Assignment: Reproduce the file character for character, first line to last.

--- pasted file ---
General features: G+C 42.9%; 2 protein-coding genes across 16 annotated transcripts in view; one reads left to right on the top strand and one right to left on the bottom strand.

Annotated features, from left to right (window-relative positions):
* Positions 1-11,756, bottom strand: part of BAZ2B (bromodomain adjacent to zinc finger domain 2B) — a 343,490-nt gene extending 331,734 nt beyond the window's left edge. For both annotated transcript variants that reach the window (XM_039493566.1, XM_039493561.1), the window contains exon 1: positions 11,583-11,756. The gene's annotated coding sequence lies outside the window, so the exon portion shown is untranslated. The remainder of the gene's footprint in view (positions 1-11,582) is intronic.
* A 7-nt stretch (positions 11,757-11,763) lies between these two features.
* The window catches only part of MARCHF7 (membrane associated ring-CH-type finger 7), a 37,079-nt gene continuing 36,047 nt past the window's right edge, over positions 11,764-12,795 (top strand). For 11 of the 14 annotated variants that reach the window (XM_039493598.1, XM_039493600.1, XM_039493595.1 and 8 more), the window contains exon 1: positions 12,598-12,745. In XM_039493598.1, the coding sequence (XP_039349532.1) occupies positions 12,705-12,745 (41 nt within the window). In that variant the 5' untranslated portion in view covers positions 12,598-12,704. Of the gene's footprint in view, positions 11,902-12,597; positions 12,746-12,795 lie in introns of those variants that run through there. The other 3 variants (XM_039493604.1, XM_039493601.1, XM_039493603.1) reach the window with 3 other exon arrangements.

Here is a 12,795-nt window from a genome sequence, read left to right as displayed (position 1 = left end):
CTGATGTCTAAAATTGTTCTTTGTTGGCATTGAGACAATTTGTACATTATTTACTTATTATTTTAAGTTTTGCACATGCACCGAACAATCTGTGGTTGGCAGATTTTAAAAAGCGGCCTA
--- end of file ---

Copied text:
General features: G+C 42.9%; 2 protein-coding genes across 16 annotated transcripts in view; one reads left to right on the top strand and one right to left on the bottom strand.

Annotated features, from left to right (window-relative positions):
* Positions 1-11,756, bottom strand: part of BAZ2B (bromodomain adjacent to zinc finger domain 2B) — a 343,490-nt gene extending 331,734 nt beyond the window's left edge. For both annotated transcript variants that reach the window (XM_039493566.1, XM_039493561.1), the window contains exon 1: positions 11,583-11,756. The gene's annotated coding sequence lies outside the window, so the exon portion shown is untranslated. The remainder of the gene's footprint in view (positions 1-11,582) is intronic.
* A 7-nt stretch (positions 11,757-11,763) lies between these two features.
* The window catches only part of MARCHF7 (membrane associated ring-CH-type finger 7), a 37,079-nt gene continuing 36,047 nt past the window's right edge, over positions 11,764-12,795 (top strand). For 11 of the 14 annotated variants that reach the window (XM_039493598.1, XM_039493600.1, XM_039493595.1 and 8 more), the window contains exon 1: positions 12,598-12,745. In XM_039493598.1, the coding sequence (XP_039349532.1) occupies positions 12,705-12,745 (41 nt within the window). In that variant the 5' untranslated portion in view covers positions 12,598-12,704. Of the gene's footprint in view, positions 11,902-12,597; positions 12,746-12,795 lie in introns of those variants that run through there. The other 3 variants (XM_039493604.1, XM_039493601.1, XM_039493603.1) reach the window with 3 other exon arrangements.

Here is a 12,795-nt window from a genome sequence, read left to right as displayed (position 1 = left end):
CTGATGTCTAAAATTGTTCTTTGTTGGCATTGAGACAATTTGTACATTATTTACTTATTATTTTAAGTTTTGCACATGCACCGAACAATCTGTGGTTGGCAGATTTTAAAAAGCGGCCTA